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The Adjustment of Prices and the Adjustment of the Exchange Rate

  • Charles Engel
  • James Morley

The purchasing power parity puzzle relates to the adjustment of real exchange rates. Real exchange rates are extremely volatile, suggesting that temporary shocks emanate from the monetary sector. But the half-life of real exchange rate deviations is extremely large -- 2.5 to 5 years. This half-life seems too large to be explained by the slow adjustment of nominal prices. We offer a different interpretation. We maintain that nominal exchange rates and prices need not converge at the same rate, as is implicit in rational-expectations sticky-price models of the exchange rate. Evidence from an unobserved components model for nominal prices and nominal exchange rates that imposes relative purchasing power parity in the long run indicates that nominal exchange rates converge much more slowly than nominal prices. The real puzzle is why nominal exchange rates converge so slowly.

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Paper provided by University of Washington, Department of Economics in its series Working Papers with number 0009.

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Date of creation: Jun 2000
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Handle: RePEc:udb:wpaper:0009
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  1. Charles Engel, 1999. "Accounting for U.S. Real Exchange Rate Changes," Journal of Political Economy, University of Chicago Press, vol. 107(3), pages 507-538, June.
  2. Lothian, James R & Taylor, Mark P, 1996. "Real Exchange Rate Behavior: The Recent Float from the Perspective of the Past Two Centuries," Journal of Political Economy, University of Chicago Press, vol. 104(3), pages 488-509, June.
  3. Charles Nelson & Eric Zivot, 2000. "Why are Beveridge-Nelson and Unobserved-Component Decompositions of GDP so Different?," Econometric Society World Congress 2000 Contributed Papers 0692, Econometric Society.
  4. Obstfeld, Maurice & Rogoff, Kenneth, 1984. "Exchange Rate Dynamics with Sluggish Prices under Alternative Price-Adjustment Rules," International Economic Review, Department of Economics, University of Pennsylvania and Osaka University Institute of Social and Economic Research Association, vol. 25(1), pages 159-74, February.
  5. Engel, Charles, 1996. "The forward discount anomaly and the risk premium: A survey of recent evidence," Journal of Empirical Finance, Elsevier, vol. 3(2), pages 123-192, June.
  6. Jeffrey A. Frankel, 1985. "International capital mobility and crowding-out in the U.S. economy: imperfect integration of financial markets or of goods markets?," Proceedings, Federal Reserve Bank of St. Louis, pages 33-74.
  7. Christian J. Murray & David H. Papell, 2000. "The Purchasing Power Parity Persistence Paradigm," Econometric Society World Congress 2000 Contributed Papers 0017, Econometric Society.
  8. Frankel, Jeff & Froot, Ken, 1986. "Using Survey Data to Test Standard Propositions Regarding Exchange Rate Expectations," Department of Economics, Working Paper Series qt1972q8wm, Department of Economics, Institute for Business and Economic Research, UC Berkeley.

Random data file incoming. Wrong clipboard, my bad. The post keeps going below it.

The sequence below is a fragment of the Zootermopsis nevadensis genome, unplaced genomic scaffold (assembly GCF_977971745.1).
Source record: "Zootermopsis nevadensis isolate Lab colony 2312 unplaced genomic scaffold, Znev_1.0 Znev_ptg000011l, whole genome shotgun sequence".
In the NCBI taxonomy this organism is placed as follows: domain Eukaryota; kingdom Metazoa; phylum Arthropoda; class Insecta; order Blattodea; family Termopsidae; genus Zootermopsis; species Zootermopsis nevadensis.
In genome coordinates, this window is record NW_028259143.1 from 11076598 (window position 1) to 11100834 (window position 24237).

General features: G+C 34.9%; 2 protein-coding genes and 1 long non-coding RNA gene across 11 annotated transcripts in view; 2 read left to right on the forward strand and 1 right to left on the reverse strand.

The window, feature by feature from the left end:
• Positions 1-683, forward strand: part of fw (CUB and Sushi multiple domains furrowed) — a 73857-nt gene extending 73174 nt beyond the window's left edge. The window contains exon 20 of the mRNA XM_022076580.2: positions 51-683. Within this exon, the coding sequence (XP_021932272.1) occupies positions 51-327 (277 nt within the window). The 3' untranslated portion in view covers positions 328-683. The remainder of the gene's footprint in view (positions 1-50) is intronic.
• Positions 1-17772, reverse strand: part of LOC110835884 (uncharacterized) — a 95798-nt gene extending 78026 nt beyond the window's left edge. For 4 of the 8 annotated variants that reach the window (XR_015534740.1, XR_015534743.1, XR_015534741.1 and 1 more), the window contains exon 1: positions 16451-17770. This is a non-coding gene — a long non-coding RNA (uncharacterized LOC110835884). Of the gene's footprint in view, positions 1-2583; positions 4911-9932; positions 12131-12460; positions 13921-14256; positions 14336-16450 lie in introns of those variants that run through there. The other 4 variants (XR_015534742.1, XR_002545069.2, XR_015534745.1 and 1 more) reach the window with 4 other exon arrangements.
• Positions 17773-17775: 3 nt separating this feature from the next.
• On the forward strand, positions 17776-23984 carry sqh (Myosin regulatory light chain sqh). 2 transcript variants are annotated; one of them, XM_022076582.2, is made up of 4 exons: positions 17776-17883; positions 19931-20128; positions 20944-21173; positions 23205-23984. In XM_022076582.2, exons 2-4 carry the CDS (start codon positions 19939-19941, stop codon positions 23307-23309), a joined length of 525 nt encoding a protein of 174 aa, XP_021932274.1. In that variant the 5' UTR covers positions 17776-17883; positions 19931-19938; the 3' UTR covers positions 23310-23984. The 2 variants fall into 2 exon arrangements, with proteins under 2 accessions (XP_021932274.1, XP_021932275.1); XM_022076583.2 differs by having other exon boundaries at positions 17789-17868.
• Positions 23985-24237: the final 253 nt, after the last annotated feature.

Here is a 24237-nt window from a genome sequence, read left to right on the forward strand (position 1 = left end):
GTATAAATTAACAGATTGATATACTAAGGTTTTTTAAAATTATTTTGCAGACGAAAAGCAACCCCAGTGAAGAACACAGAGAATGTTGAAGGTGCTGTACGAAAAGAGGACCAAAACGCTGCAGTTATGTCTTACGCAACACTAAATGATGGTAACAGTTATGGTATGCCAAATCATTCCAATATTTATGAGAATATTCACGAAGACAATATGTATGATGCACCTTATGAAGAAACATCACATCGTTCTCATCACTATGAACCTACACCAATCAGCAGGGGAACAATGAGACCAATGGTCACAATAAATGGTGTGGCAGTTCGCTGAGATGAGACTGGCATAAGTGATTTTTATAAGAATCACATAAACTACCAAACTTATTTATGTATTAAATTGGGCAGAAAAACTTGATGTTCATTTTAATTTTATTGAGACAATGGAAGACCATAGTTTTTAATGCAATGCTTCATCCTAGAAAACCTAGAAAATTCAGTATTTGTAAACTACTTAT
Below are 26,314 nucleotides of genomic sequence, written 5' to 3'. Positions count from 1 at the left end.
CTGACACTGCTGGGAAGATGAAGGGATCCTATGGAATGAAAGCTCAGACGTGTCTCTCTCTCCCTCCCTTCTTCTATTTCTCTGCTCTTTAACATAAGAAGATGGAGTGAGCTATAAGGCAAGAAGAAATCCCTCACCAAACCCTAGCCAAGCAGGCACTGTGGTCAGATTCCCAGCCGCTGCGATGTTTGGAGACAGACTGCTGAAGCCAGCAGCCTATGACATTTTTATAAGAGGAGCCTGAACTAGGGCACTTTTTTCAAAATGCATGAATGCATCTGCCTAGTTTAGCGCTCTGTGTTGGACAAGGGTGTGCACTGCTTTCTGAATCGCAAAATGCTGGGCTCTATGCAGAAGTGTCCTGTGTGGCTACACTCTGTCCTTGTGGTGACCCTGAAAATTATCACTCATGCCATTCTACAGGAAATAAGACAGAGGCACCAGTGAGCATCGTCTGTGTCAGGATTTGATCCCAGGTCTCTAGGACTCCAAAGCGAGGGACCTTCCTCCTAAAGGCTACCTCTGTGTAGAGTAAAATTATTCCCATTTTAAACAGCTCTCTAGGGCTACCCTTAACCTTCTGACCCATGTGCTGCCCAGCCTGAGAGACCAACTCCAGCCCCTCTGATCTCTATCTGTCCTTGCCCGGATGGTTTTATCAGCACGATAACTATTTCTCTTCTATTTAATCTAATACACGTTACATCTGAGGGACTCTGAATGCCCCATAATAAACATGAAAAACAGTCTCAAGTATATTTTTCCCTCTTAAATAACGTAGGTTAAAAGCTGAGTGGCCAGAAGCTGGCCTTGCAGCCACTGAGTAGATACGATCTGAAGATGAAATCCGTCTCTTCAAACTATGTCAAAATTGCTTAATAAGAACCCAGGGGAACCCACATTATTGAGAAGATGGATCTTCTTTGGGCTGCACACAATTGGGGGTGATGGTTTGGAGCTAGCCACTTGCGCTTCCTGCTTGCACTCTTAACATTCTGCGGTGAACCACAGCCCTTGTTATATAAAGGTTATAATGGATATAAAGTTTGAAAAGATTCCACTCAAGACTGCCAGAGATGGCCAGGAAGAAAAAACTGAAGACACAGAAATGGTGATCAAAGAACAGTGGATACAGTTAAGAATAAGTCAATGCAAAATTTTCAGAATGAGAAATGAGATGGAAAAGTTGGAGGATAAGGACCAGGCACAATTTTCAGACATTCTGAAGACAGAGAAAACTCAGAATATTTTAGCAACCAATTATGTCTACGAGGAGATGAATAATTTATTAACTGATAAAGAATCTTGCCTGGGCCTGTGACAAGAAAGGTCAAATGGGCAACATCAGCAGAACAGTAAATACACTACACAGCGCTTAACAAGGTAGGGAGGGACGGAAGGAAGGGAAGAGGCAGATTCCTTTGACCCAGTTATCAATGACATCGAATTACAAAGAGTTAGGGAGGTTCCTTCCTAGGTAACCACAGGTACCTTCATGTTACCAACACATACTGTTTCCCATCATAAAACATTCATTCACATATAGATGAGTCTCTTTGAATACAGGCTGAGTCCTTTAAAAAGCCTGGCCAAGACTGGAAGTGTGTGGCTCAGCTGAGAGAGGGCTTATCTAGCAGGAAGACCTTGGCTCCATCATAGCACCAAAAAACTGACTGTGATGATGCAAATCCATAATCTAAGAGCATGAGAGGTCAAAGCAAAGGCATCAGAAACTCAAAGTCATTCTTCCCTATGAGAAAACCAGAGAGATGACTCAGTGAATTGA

9. Engel, Charles, 2000. "Long-run PPP may not hold after all," Journal of International Economics, Elsevier, vol. 51(2), pages 243-273, August.
  10. Kenneth Rogoff, 1996. "The Purchasing Power Parity Puzzle," Journal of Economic Literature, American Economic Association, vol. 34(2), pages 647-668, June.
  11. Ilan Goldfajn & Rodrigo O. ValdŽs, 1999. "The Aftermath Of Appreciations," The Quarterly Journal of Economics, MIT Press, vol. 114(1), pages 229-262, February.
  12. Maurice Obstfeld & Alan C. Stockman, 1983. "Exchange-Rate Dynamics," NBER Working Papers 1230, National Bureau of Economic Research, Inc.
  13. Papell, David H., 1997. "Searching for stationarity: Purchasing power parity under the current float," Journal of International Economics, Elsevier, vol. 43(3-4), pages 313-332, November.
  14. Jeffrey A. Frankel & Kenneth A. Froot, 1985. "Using Survey Data to Test Some Standard Propositions Regarding Exchange Rate Expectations," NBER Working Papers 1672, National Bureau of Economic Research, Inc.
  15. Dornbusch, Rudiger, 1976. "Expectations and Exchange Rate Dynamics," Journal of Political Economy, University of Chicago Press, vol. 84(6), pages 1161-76, December.
  16. Jordi Galí & Mark Gertler & J. David López-Salido, 2000. "European Inflation Dynamics," Banco de Espa�a Working Papers 0020, Banco de Espa�a.
  17. Andrew C. Harvey, 1990. "The Econometric Analysis of Time Series, 2nd Edition," MIT Press Books, The MIT Press, edition 2, volume 1, number 026208189x, June.
  18. Wu, Yangru, 1996. "Are Real Exchange Rates Nonstationary? Evidence from a Panel-Data Test," Journal of Money, Credit and Banking, Blackwell Publishing, vol. 28(1), pages 54-63, February.
  19. Shang-Jin Wei & David C. Parsley, 1995. "Purchasing Power Disparity During the Floating Rate Period: Exchange Rate Volatility, Trade Barriers and Other Culprits," NBER Working Papers 5032, National Bureau of Economic Research, Inc.
  20. Harvey, A C, 1985. "Trends and Cycles in Macroeconomic Time Series," Journal of Business & Economic Statistics, American Statistical Association, vol. 3(3), pages 216-27, June.
  21. Cheung, Yin-Wong & Lai, Kon S., 2000. "On the purchasing power parity puzzle," Journal of International Economics, Elsevier, vol. 52(2), pages 321-330, December.
  22. Engel, Charles & Frankel, Jeffrey, 1984. "The secular inflation term in open-economy Phillips curves," European Economic Review, Elsevier, vol. 24(2), pages 161-164, March.
  23. Clark, Peter K, 1987. "The Cyclical Component of U.S. Economic Activity," The Quarterly Journal of Economics, MIT Press, vol. 102(4), pages 797-814, November.
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